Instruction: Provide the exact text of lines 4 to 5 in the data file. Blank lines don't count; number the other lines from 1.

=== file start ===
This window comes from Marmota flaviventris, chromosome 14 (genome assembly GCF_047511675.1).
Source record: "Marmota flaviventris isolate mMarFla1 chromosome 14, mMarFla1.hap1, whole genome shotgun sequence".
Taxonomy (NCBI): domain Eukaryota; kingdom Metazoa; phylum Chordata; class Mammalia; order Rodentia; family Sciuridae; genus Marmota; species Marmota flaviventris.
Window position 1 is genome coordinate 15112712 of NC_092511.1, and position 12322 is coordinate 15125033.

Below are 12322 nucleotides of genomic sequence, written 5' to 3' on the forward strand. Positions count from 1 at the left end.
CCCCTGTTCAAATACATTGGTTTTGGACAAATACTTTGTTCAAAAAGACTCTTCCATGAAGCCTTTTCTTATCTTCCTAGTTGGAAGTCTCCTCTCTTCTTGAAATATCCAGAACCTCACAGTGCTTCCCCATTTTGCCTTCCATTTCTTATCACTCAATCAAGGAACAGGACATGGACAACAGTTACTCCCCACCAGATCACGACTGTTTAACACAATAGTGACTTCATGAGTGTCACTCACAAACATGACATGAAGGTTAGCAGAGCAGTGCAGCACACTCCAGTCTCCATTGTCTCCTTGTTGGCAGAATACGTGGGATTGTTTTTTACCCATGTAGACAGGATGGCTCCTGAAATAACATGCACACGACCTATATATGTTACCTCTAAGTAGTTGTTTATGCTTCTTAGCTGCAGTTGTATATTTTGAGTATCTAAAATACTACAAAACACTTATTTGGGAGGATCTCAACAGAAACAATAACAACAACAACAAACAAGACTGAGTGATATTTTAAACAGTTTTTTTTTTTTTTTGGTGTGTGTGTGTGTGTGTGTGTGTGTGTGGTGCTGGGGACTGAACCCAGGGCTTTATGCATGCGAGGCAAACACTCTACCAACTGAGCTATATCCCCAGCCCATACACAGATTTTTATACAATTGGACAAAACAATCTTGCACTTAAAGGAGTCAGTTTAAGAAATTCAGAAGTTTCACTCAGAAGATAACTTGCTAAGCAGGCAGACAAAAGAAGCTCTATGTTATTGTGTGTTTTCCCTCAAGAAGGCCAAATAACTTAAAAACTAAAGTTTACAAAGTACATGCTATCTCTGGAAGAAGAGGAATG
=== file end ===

Window position 1 is genome coordinate 15112712 of NC_092511.1, and position 12322 is coordinate 15125033.

Below are 12322 nucleotides of genomic sequence, written 5' to 3' on the forward strand. Positions count from 1 at the left end.